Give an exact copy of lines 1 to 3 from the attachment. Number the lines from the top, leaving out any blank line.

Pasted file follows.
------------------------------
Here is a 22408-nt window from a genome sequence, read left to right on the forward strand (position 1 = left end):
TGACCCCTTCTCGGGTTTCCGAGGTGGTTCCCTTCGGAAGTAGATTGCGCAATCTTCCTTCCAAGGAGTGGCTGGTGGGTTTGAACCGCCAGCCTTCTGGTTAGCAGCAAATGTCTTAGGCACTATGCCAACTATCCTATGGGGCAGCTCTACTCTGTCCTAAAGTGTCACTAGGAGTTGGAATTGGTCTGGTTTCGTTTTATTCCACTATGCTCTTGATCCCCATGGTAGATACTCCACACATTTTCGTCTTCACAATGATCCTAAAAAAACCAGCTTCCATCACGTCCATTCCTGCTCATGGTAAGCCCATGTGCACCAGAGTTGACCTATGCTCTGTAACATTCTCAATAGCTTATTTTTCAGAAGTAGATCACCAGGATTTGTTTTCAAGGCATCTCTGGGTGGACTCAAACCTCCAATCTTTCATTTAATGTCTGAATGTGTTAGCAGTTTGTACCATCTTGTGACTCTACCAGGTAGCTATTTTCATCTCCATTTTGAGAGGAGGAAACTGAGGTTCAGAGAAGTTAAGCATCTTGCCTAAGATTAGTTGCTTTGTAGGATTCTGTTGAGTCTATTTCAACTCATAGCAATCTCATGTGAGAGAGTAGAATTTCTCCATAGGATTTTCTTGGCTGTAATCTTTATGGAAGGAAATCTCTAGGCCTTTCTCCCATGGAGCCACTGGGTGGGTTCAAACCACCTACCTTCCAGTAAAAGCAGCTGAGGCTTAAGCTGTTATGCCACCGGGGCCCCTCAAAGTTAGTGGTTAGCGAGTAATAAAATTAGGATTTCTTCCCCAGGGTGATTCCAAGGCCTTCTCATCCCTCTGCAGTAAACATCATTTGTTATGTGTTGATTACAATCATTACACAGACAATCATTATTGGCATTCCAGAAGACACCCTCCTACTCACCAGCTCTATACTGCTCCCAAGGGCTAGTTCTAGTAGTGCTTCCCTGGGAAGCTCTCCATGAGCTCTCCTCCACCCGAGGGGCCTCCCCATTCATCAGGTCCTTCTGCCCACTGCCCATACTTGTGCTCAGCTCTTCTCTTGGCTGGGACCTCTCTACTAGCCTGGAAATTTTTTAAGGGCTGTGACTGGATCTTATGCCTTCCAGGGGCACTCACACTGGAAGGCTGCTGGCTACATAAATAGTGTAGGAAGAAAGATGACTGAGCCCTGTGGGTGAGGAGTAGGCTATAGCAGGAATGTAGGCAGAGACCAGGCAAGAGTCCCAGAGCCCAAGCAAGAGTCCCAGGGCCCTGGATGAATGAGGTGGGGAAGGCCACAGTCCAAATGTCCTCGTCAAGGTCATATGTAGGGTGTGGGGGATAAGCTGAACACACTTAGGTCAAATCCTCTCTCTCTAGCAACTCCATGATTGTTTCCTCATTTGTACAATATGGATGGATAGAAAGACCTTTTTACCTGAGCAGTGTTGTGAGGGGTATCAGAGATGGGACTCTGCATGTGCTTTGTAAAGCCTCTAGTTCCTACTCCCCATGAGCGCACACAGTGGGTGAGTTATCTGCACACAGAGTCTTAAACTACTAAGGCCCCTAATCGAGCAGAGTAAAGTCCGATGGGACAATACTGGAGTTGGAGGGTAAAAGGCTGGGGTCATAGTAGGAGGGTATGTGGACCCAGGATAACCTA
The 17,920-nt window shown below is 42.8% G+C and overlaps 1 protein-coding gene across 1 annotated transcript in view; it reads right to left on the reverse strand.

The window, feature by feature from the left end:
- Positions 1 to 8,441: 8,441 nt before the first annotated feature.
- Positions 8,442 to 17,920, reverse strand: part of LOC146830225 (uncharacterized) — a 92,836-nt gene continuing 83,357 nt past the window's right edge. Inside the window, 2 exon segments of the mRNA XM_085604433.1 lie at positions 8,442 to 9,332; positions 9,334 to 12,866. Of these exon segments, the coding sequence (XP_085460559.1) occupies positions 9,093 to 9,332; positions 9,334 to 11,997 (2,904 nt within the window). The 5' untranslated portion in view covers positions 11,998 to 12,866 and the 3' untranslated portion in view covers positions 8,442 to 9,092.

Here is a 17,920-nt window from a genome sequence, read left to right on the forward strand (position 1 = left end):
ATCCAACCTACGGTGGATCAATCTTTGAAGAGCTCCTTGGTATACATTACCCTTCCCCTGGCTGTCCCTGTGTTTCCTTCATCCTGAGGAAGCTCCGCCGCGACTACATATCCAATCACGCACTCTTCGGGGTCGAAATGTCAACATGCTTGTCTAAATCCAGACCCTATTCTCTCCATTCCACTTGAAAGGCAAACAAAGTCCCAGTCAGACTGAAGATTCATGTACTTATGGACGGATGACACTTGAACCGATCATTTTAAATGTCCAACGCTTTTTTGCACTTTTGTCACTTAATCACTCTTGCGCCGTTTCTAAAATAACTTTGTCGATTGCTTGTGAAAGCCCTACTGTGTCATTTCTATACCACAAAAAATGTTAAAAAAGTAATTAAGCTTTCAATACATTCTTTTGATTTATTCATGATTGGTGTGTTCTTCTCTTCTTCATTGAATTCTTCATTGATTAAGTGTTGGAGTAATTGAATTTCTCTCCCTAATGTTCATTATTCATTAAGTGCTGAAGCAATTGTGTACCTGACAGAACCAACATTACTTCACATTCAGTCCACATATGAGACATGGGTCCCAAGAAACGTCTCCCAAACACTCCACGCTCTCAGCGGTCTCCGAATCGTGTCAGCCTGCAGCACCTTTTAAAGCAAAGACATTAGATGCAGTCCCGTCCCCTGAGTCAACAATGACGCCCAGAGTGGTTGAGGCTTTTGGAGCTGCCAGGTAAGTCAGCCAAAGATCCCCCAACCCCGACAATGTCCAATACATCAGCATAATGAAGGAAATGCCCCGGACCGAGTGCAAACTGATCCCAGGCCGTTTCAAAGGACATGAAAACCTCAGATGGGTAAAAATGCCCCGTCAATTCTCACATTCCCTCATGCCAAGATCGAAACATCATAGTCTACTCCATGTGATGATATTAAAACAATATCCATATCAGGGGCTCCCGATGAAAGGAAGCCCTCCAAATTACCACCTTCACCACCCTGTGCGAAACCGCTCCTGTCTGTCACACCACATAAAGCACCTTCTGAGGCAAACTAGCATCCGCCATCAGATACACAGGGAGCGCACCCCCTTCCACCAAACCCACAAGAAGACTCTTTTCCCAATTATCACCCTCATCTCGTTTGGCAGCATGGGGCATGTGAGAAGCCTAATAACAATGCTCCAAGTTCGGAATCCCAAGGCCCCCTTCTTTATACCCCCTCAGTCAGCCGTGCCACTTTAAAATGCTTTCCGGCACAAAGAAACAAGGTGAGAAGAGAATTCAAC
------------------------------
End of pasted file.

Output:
Here is a 22408-nt window from a genome sequence, read left to right on the forward strand (position 1 = left end):
TGACCCCTTCTCGGGTTTCCGAGGTGGTTCCCTTCGGAAGTAGATTGCGCAATCTTCCTTCCAAGGAGTGGCTGGTGGGTTTGAACCGCCAGCCTTCTGGTTAGCAGCAAATGTCTTAGGCACTATGCCAACTATCCTATGGGGCAGCTCTACTCTGTCCTAAAGTGTCACTAGGAGTTGGAATTGGTCTGGTTTCGTTTTATTCCACTATGCTCTTGATCCCCATGGTAGATACTCCACACATTTTCGTCTTCACAATGATCCTAAAAAAACCAGCTTCCATCACGTCCATTCCTGCTCATGGTAAGCCCATGTGCACCAGAGTTGACCTATGCTCTGTAACATTCTCAATAGCTTATTTTTCAGAAGTAGATCACCAGGATTTGTTTTCAAGGCATCTCTGGGTGGACTCAAACCTCCAATCTTTCATTTAATGTCTGAATGTGTTAGCAGTTTGTACCATCTTGTGACTCTACCAGGTAGCTATTTTCATCTCCATTTTGAGAGGAGGAAACTGAGGTTCAGAGAAGTTAAGCATCTTGCCTAAGATTAGTTGCTTTGTAGGATTCTGTTGAGTCTATTTCAACTCATAGCAATCTCATGTGAGAGAGTAGAATTTCTCCATAGGATTTTCTTGGCTGTAATCTTTATGGAAGGAAATCTCTAGGCCTTTCTCCCATGGAGCCACTGGGTGGGTTCAAACCACCTACCTTCCAGTAAAAGCAGCTGAGGCTTAAGCTGTTATGCCACCGGGGCCCCTCAAAGTTAGTGGTTAGCGAGTAATAAAATTAGGATTTCTTCCCCAGGGTGATTCCAAGGCCTTCTCATCCCTCTGCAGTAAACATCATTTGTTATGTGTTGATTACAATCATTACACAGACAATCATTATTGGCATTCCAGAAGACACCCTCCTACTCACCAGCTCTATACTGCTCCCAAGGGCTAGTTCTAGTAGTGCTTCCCTGGGAAGCTCTCCATGAGCTCTCCTCCACCCGAGGGGCCTCCCCATTCATCAGGTCCTTCTGCCCACTGCCCATACTTGTGCTCAGCTCTTCTCTTGGCTGGGACCTCTCTACTAGCCTGGAAATTTTTTAAGGGCTGTGACTGGATCTTATGCCTTCCAGGGGCACTCACACTGGAAGGCTGCTGGCTACATAAATAGTGTAGGAAGAAAGATGACTGAGCCCTGTGGGTGAGGAGTAGGCTATAGCAGGAATGTAGGCAGAGACCAGGCAAGAGTCCCAGAGCCCAAGCAAGAGTCCCAGGGCCCTGGATGAATGAGGTGGGGAAGGCCACAGTCCAAATGTCCTCGTCAAGGTCATATGTAGGGTGTGGGGGATAAGCTGAACACACTTAGGTCAAATCCTCTCTCTCTAGCAACTCCATGATTGTTTCCTCATTTGTACAATATGGATGGATAGAAAGACCTTTTTACCTGAGCAGTGTTGTGAGGGGTATCAGAGATGGGACTCTGCATGTGCTTTGTAAAGCCTCTAGTTCCTACTCCCCATGAGCGCACACAGTGGGTGAGTTATCTGCACACAGAGTCTTAAACTACTAAGGCCCCTAATCGAGCAGAGTAAAGTCCGATGGGACAATACTGGAGTTGGAGGGTAAAAGGCTGGGGTCATAGTAGGAGGGTATGTGGACCCAGGATAACCTA
The 17,920-nt window shown below is 42.8% G+C and overlaps 1 protein-coding gene across 1 annotated transcript in view; it reads right to left on the reverse strand.